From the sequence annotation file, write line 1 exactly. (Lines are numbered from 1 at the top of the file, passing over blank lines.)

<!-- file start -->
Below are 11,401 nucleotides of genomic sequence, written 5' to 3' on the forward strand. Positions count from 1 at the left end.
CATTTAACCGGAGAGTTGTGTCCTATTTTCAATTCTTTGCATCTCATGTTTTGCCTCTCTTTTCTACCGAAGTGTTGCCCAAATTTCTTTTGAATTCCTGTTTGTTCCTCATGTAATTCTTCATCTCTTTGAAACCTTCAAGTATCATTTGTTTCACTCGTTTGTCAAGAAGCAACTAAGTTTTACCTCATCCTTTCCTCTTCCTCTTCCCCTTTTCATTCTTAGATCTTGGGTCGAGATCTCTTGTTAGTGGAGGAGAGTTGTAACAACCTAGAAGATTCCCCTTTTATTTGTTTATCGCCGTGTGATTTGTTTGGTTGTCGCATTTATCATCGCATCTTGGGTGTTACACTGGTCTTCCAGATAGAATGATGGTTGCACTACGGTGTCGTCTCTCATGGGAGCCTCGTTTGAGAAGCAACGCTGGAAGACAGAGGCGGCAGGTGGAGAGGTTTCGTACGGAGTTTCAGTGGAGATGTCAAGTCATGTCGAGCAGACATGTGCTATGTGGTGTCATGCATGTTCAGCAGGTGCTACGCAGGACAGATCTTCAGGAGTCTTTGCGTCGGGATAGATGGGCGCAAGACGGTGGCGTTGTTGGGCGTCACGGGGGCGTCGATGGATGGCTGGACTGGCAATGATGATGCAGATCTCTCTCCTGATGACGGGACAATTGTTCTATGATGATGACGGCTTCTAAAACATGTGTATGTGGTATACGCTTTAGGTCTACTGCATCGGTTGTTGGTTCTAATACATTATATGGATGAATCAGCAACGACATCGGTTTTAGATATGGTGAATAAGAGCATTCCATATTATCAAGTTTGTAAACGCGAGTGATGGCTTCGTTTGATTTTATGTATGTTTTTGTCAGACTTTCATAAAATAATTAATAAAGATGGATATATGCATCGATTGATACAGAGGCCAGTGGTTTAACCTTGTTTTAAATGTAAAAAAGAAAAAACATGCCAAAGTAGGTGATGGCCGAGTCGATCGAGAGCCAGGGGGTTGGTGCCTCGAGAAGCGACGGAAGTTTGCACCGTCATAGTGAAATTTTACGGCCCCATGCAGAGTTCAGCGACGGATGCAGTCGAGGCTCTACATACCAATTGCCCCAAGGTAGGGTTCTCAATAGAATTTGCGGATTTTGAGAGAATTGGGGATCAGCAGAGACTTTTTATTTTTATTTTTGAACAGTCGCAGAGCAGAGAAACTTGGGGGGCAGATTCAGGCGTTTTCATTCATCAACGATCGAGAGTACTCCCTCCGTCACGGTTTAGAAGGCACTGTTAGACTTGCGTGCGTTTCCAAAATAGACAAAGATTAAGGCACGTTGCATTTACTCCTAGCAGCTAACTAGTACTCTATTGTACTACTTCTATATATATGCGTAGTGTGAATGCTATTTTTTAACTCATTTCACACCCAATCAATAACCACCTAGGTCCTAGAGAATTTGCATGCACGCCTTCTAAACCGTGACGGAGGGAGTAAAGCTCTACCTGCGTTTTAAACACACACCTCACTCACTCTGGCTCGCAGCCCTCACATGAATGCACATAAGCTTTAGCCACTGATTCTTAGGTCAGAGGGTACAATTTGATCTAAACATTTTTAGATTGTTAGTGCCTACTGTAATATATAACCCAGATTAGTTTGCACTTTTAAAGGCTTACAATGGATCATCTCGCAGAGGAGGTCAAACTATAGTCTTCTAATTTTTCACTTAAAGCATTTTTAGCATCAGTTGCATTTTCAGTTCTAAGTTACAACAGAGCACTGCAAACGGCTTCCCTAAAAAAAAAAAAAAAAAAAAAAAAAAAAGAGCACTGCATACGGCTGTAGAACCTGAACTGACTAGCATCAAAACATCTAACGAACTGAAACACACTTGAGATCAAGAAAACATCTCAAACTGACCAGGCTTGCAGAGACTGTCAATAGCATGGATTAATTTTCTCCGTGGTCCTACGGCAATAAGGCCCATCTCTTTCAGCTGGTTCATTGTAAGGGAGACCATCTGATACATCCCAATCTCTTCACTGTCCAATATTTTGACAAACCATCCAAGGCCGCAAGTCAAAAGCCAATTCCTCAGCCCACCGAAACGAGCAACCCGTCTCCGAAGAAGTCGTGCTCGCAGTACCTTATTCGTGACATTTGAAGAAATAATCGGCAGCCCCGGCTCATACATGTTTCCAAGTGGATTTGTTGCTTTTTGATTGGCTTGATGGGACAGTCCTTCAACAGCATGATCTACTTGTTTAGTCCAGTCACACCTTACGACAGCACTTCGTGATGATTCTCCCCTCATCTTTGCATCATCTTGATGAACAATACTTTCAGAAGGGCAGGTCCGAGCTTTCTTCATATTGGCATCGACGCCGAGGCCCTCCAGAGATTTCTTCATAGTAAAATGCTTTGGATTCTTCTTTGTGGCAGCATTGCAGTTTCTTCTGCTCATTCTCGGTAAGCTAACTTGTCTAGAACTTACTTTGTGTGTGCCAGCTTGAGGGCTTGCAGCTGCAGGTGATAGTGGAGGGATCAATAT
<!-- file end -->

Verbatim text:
Below are 11,401 nucleotides of genomic sequence, written 5' to 3' on the forward strand. Positions count from 1 at the left end.